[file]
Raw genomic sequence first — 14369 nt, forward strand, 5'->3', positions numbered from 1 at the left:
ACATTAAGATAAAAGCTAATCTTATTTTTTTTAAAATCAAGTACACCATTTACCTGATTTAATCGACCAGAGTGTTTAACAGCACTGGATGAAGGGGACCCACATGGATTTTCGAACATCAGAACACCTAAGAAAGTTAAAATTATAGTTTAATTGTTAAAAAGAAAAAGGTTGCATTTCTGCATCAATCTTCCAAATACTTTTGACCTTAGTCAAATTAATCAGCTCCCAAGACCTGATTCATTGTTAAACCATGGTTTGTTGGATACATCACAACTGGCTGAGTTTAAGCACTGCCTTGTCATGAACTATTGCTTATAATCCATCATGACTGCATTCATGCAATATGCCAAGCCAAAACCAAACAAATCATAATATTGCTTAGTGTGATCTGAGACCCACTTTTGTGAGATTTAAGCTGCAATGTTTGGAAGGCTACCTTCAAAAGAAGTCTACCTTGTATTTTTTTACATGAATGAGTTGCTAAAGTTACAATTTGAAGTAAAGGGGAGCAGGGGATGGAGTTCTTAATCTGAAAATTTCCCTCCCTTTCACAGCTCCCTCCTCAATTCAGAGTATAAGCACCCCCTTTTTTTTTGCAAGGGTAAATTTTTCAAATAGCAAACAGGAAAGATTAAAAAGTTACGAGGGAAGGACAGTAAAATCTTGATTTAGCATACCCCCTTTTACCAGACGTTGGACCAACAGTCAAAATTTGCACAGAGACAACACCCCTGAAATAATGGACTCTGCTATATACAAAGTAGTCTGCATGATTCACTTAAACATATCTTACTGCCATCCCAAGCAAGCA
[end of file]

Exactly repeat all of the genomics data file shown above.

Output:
Raw genomic sequence first — 14369 nt, forward strand, 5'->3', positions numbered from 1 at the left:
ACATTAAGATAAAAGCTAATCTTATTTTTTTTAAAATCAAGTACACCATTTACCTGATTTAATCGACCAGAGTGTTTAACAGCACTGGATGAAGGGGACCCACATGGATTTTCGAACATCAGAACACCTAAGAAAGTTAAAATTATAGTTTAATTGTTAAAAAGAAAAAGGTTGCATTTCTGCATCAATCTTCCAAATACTTTTGACCTTAGTCAAATTAATCAGCTCCCAAGACCTGATTCATTGTTAAACCATGGTTTGTTGGATACATCACAACTGGCTGAGTTTAAGCACTGCCTTGTCATGAACTATTGCTTATAATCCATCATGACTGCATTCATGCAATATGCCAAGCCAAAACCAAACAAATCATAATATTGCTTAGTGTGATCTGAGACCCACTTTTGTGAGATTTAAGCTGCAATGTTTGGAAGGCTACCTTCAAAAGAAGTCTACCTTGTATTTTTTTACATGAATGAGTTGCTAAAGTTACAATTTGAAGTAAAGGGGAGCAGGGGATGGAGTTCTTAATCTGAAAATTTCCCTCCCTTTCACAGCTCCCTCCTCAATTCAGAGTATAAGCACCCCCTTTTTTTTTGCAAGGGTAAATTTTTCAAATAGCAAACAGGAAAGATTAAAAAGTTACGAGGGAAGGACAGTAAAATCTTGATTTAGCATACCCCCTTTTACCAGACGTTGGACCAACAGTCAAAATTTGCACAGAGACAACACCCCTGAAATAATGGACTCTGCTATATACAAAGTAGTCTGCATGATTCACTTAAACATATCTTACTGCCATCCCAAGCAAGCA